* Speed restrictions in place on Blackwater, Goonyella
* Port vessel queues increase (Adds detail)
By Rebekah Kebede
PERTH, Dec 13 (Reuters) - Australian rail-freight firm QR National said Monday its Blackwater and Goonyella rail lines in Queensland state are back in operation after heavy rains shut them down over the weekend, but speed restrictions remain in place.
QR National’s rail lines, which are a key link between Queensland’s coal mines and its coal export terminals, have had disruptions for two weekends in a row due to unseasonably wet weather.
Queensland’s $39 billion-a-year mining industry produces mostly coking coal which is exported to be used in steel-making, but some mines also produce thermal coal used in power generation. Queensland’s ports currently have an annual coal export capacity of 225 million tonnes per annum.
The wet weather has slowed exports, with several companies declaring force majeures as the rains have slowed output from open cut mines and transport from coal mines to ports.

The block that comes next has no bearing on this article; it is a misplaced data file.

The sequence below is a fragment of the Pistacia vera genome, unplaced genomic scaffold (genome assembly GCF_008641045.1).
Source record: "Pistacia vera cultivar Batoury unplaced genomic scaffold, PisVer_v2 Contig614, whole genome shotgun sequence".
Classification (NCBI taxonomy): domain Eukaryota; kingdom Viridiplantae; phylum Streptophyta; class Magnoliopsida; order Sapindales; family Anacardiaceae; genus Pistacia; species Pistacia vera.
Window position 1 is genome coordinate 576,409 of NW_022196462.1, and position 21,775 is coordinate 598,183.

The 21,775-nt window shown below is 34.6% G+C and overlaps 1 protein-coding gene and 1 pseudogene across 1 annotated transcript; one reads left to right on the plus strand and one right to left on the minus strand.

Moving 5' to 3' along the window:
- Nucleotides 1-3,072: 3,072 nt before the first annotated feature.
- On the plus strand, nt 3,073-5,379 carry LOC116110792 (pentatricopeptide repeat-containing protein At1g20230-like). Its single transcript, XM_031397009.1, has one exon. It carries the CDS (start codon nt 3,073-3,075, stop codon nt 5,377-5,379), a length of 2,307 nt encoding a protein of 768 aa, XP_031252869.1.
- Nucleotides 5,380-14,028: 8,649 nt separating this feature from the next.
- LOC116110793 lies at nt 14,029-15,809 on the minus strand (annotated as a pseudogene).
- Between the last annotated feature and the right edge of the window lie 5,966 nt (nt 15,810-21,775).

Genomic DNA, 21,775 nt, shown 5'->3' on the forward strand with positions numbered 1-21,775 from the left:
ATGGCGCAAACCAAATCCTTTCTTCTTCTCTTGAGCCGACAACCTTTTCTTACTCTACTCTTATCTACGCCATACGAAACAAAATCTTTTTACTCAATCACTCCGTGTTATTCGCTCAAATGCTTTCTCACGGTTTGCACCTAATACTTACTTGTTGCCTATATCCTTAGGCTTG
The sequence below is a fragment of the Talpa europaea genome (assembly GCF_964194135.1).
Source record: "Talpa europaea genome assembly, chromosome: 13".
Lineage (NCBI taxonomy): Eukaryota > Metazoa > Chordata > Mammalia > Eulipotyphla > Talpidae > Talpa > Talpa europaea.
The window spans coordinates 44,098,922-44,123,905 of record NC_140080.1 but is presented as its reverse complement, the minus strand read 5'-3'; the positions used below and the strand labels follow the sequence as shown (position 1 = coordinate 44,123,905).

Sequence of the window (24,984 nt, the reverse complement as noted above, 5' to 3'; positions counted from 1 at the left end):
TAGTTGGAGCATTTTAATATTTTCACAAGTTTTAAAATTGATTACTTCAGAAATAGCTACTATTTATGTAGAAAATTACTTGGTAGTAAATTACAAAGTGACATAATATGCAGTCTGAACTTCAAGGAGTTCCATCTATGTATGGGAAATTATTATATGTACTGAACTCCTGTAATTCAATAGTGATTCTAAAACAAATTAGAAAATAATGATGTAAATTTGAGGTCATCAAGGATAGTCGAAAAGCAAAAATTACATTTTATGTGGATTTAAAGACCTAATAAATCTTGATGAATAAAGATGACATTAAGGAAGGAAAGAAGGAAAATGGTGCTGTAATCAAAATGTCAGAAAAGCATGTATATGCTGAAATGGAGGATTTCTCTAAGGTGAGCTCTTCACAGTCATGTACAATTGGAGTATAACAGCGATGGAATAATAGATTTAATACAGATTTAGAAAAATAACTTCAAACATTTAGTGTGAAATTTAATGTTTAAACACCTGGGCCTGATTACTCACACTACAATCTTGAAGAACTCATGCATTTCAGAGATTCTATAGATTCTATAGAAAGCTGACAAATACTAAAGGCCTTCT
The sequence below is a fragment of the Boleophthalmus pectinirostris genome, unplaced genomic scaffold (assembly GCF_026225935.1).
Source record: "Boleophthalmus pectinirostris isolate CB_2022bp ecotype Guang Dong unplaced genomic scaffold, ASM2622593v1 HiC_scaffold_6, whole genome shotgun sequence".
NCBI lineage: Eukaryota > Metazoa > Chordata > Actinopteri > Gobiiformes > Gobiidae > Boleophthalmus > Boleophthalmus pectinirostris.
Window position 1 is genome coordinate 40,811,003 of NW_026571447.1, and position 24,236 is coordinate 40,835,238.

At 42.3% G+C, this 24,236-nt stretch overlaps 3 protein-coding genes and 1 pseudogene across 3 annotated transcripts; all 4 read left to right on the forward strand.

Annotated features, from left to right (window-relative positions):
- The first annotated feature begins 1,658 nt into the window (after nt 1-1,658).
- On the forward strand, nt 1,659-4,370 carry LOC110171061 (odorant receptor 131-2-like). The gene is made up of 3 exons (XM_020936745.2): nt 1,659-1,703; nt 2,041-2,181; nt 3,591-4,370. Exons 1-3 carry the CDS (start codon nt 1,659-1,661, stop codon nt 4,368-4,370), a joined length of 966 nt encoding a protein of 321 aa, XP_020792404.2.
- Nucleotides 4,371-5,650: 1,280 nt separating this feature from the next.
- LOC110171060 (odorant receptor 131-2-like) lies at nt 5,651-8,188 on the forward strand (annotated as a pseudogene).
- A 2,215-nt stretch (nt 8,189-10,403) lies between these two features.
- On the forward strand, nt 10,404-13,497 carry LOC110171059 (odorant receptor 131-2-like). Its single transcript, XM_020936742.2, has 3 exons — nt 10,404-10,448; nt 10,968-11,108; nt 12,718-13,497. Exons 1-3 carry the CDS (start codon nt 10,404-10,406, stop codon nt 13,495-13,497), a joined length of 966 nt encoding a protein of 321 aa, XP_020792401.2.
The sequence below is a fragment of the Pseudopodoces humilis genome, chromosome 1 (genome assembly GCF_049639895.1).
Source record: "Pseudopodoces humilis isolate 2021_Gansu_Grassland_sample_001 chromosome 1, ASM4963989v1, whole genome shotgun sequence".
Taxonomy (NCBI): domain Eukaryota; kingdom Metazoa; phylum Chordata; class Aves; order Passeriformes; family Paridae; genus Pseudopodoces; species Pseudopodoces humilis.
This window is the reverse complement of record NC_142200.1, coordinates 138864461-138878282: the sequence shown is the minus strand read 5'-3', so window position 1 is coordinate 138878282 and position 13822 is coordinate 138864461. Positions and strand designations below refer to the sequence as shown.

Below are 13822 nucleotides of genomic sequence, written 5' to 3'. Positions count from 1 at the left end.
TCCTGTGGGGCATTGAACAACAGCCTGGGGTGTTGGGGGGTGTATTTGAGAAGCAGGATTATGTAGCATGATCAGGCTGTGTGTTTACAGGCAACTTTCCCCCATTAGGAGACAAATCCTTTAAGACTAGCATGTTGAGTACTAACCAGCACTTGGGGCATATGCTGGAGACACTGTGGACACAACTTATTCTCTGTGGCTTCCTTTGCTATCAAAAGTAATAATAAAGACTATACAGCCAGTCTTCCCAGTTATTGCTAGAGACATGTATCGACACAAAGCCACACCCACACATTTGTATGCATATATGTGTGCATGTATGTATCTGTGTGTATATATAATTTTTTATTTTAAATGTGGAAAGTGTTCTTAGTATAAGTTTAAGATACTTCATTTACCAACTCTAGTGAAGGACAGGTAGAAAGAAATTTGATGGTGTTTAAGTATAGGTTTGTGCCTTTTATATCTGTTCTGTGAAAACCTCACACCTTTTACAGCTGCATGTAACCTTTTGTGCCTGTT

At the Dalrymple Bay Coal Terminal in the Port of Hay Point, coal is available for only eight of the 42 vessels currently waiting, according Greg Smith, the terminal’s general manager of operations.
Last week, Gladstone Port Corporation said several companies shipping coal out of its port had declared force majeure. The port showed 26 vessels waiting off the port on Monday, up from 23 on Friday.
On Monday, Wesfarmers announced that metallurgical coal output from its Curragh mine would fall due to the impact of the rains. The company has had a force majeure on all exports and domestic contracts since Dec. 2.
Several other mines, including Xstrata’s Rolleston, Macarthur Coal’s Coppabella and Moorvale, Aquila Resources and Vale ’s Isaac Plains, and Ensham, have also declared force majeure.
Companies typically declare force majeure when they cannot honour legal contracts due to unforeseen acts they cannot control.
QR National said its Moura and Newlands rail systems continue to operate. (Reporting by Rebekah Kebede; editing by Balazs Koranyi)